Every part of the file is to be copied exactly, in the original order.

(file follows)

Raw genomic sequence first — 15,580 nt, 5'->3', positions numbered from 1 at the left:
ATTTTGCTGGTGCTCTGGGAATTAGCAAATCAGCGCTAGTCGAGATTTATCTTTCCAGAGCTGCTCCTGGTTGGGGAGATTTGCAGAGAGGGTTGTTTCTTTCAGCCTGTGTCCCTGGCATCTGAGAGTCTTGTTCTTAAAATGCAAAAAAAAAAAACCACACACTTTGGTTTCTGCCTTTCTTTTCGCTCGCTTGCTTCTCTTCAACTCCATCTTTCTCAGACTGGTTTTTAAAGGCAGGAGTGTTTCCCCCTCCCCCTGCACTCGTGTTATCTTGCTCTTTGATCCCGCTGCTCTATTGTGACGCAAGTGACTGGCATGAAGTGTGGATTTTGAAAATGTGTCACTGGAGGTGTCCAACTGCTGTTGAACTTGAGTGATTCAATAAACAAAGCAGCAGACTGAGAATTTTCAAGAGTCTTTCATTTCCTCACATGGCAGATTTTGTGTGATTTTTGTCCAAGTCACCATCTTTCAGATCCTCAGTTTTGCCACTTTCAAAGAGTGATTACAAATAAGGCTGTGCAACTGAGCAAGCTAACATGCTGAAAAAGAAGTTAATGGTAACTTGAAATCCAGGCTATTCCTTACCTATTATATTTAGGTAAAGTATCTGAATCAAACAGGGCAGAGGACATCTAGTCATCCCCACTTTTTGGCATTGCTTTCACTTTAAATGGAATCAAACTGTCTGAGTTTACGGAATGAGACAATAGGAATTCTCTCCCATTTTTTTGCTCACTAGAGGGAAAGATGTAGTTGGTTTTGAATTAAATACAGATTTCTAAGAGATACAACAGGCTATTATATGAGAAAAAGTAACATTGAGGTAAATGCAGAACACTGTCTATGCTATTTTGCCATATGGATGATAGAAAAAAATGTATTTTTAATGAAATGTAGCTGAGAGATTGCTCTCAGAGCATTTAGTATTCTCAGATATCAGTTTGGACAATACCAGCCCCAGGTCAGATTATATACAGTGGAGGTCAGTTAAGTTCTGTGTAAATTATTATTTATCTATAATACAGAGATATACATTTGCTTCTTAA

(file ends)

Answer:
Raw genomic sequence first — 15,580 nt, 5'->3', positions numbered from 1 at the left:
ATTTTGCTGGTGCTCTGGGAATTAGCAAATCAGCGCTAGTCGAGATTTATCTTTCCAGAGCTGCTCCTGGTTGGGGAGATTTGCAGAGAGGGTTGTTTCTTTCAGCCTGTGTCCCTGGCATCTGAGAGTCTTGTTCTTAAAATGCAAAAAAAAAAAACCACACACTTTGGTTTCTGCCTTTCTTTTCGCTCGCTTGCTTCTCTTCAACTCCATCTTTCTCAGACTGGTTTTTAAAGGCAGGAGTGTTTCCCCCTCCCCCTGCACTCGTGTTATCTTGCTCTTTGATCCCGCTGCTCTATTGTGACGCAAGTGACTGGCATGAAGTGTGGATTTTGAAAATGTGTCACTGGAGGTGTCCAACTGCTGTTGAACTTGAGTGATTCAATAAACAAAGCAGCAGACTGAGAATTTTCAAGAGTCTTTCATTTCCTCACATGGCAGATTTTGTGTGATTTTTGTCCAAGTCACCATCTTTCAGATCCTCAGTTTTGCCACTTTCAAAGAGTGATTACAAATAAGGCTGTGCAACTGAGCAAGCTAACATGCTGAAAAAGAAGTTAATGGTAACTTGAAATCCAGGCTATTCCTTACCTATTATATTTAGGTAAAGTATCTGAATCAAACAGGGCAGAGGACATCTAGTCATCCCCACTTTTTGGCATTGCTTTCACTTTAAATGGAATCAAACTGTCTGAGTTTACGGAATGAGACAATAGGAATTCTCTCCCATTTTTTTGCTCACTAGAGGGAAAGATGTAGTTGGTTTTGAATTAAATACAGATTTCTAAGAGATACAACAGGCTATTATATGAGAAAAAGTAACATTGAGGTAAATGCAGAACACTGTCTATGCTATTTTGCCATATGGATGATAGAAAAAAATGTATTTTTAATGAAATGTAGCTGAGAGATTGCTCTCAGAGCATTTAGTATTCTCAGATATCAGTTTGGACAATACCAGCCCCAGGTCAGATTATATACAGTGGAGGTCAGTTAAGTTCTGTGTAAATTATTATTTATCTATAATACAGAGATATACATTTGCTTCTTAA